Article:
Since annual biking and running events such as Ragnar and the Tour de Utah are creating a huge impact on Morgan County residents, some Morgan County Council members are asking for more control of the mass gatherings.
Morgan County’s capital plans from years ago were so far-reaching that they haven’t been able to spend impact fees on the desired big-ticket items. In response, the Morgan County Council repealed impact fees for fire, emergency medical services and police until a new capital facility plan can be created.
A recreation agreement among Morgan City, Morgan County and Morgan County School Board has delayed again, much as it has in the past year and a half, this time over the debate of how the entities should share deductibles and claims in the face of a lawsuit.
Morgan voters went to the polls yesterday and voted down the proposed vote local levy by a wide margin. 2,485 votes were cast, a 45% voter turnout. 885 (36%) were cast in favor and 1,600 (64%) voted against. The vote was fairly consistent across all precincts. The breakdown by precinct is as follows:
Precinct Voters For Against
Mountain Green 421 141 (33.5%) 280 (66.5%)
Peterson 587 213 (36.3%) 374 (63.7%)
Canyon Creek 278 73 (26.3%) 205 (73.7%)
City 516 198 (38.4%) 318 (61.6%)
North Morgan 437 189 (43.25%) 248 (56.75%)
CC State Senate 188 59 (31.4%) 129 (68.6%)
Croydon 57 11 (19.3%) 46 (80.7%)
Following months of psychological therapy, Brigham City resident Douglas K. Beesley appeared in court Wednesday with his attorney facing voyeurism charges that originated in Morgan County. He was granted six months to complete his counseling program.
As plans for 533 dwelling units on 105 acres in Mountain Green proceed, residents want to see room for a future interstate exchange that is now missing from the developer’s proposed master plan for the Mountain Green Village Planned Unit Development. However, some say reserving land indefinitely for a future right of way is not feasible.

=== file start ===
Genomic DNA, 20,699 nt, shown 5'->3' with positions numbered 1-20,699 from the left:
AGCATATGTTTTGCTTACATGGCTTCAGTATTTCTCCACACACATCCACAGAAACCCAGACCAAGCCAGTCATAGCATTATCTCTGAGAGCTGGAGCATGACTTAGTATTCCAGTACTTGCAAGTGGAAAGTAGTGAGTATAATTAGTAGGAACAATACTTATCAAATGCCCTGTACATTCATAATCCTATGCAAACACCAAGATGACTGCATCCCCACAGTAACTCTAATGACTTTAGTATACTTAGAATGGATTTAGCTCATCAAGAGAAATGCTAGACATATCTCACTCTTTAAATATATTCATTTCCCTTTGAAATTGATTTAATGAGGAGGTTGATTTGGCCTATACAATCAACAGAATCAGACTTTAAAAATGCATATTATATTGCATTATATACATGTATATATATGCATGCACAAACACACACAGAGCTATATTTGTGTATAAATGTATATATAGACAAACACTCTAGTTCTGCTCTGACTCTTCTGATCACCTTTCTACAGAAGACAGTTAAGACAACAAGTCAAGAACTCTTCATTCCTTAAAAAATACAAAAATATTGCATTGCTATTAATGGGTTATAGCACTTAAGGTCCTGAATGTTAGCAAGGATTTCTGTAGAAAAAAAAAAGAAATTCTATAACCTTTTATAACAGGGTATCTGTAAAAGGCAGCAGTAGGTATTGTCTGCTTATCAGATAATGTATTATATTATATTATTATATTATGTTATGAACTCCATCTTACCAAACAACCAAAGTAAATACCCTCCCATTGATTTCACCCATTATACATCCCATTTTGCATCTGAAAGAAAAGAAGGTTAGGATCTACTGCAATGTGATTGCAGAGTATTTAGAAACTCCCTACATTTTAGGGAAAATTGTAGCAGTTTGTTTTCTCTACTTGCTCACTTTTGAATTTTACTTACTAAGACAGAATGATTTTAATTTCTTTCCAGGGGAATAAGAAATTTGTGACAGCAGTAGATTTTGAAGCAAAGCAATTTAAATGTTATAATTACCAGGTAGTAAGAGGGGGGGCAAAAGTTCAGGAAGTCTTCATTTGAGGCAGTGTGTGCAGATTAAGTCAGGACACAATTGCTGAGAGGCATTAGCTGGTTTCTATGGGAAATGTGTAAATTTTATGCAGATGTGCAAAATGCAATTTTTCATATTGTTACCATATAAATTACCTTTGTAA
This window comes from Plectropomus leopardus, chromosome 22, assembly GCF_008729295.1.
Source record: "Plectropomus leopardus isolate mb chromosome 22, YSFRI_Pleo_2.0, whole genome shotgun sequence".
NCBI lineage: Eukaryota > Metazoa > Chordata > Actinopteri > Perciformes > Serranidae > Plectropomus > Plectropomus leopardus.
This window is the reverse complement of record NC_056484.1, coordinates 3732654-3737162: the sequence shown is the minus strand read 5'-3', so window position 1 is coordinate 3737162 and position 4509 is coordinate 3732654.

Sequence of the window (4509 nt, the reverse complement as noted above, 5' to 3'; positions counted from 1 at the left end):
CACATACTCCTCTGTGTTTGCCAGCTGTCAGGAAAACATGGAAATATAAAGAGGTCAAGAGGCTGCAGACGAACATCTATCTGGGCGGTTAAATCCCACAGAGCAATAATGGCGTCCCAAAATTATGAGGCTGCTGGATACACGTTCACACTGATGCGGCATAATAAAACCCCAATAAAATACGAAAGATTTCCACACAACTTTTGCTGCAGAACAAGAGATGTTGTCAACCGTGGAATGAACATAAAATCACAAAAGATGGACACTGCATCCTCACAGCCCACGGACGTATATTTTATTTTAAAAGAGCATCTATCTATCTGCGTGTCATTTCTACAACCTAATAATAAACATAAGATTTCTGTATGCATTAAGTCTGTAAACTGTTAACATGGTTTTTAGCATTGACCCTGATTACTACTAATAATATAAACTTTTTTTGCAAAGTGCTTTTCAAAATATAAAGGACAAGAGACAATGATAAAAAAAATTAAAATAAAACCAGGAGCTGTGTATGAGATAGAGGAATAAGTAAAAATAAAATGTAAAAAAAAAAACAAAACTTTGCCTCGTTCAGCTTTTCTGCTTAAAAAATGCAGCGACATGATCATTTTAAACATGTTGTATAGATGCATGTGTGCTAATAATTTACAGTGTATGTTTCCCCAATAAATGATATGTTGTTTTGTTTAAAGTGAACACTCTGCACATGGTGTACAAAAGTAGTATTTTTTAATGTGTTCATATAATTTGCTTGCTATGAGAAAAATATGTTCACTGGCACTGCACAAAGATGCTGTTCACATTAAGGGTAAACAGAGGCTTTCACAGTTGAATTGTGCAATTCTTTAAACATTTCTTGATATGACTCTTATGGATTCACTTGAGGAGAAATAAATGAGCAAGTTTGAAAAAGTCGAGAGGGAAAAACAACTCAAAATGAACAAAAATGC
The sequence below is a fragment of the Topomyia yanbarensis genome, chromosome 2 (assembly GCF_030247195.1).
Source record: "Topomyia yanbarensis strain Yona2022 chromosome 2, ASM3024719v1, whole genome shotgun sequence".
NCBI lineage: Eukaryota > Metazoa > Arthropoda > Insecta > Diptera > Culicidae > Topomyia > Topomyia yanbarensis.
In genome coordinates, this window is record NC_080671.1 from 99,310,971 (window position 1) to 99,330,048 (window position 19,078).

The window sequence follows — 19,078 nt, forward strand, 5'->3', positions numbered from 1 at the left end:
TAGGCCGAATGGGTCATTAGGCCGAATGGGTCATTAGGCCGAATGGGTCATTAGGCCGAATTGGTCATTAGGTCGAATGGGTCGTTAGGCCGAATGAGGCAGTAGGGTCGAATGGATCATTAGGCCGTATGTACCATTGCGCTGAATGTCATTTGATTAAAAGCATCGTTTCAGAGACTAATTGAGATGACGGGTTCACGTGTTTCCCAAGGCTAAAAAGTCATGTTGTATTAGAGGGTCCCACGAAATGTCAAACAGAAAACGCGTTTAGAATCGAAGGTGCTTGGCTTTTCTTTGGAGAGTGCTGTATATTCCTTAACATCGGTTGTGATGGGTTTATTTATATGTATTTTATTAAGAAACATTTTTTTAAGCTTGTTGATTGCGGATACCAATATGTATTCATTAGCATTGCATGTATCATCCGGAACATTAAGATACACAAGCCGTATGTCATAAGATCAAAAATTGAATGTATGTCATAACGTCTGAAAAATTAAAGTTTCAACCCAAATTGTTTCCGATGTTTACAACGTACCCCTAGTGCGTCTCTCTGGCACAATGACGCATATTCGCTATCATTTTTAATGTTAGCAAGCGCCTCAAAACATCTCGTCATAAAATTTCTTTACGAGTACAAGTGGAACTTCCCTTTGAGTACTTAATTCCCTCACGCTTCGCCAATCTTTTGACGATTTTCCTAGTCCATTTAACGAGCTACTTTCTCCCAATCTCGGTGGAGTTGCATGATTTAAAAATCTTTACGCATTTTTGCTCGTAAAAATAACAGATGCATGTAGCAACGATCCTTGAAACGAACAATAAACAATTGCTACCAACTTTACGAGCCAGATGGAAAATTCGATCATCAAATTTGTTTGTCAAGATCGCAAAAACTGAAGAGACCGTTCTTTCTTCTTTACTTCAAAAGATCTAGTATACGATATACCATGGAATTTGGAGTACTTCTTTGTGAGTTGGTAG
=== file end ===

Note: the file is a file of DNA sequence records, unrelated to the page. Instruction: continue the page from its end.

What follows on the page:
Ron Atwood was recently allowed to build one large hangar in the footprint of two smaller 50 foot by 50 foot ones at the Morgan County Airport in Mountain Green. The change will allow for an additional 15 foot by 50 foot space. Atwood said the additional space would not only allow him to house three more airplanes in the hangar, but it would also provide more property tax revenue to the county.
Following a change recently approved by the Morgan County Council, all dogs in Morgan County should be licensed every January. Previously, dog owners licensed their animals anytime, and the license lasted a year from the original licensing date.
About 85 residents will have to officially change their addresses after the Morgan County Council voted to clear up glaring addressing discrepancies.
“Emergency dispatch has told us we have to stick with one street name,” said Dave Manning, county GIS technician.
After researching the facts, talking to community members and maybe even viewing one of the Morgan County School District’s community presentations regarding the voted local levy, you may be wondering how you can keep an eye on tax rates should the levy pass.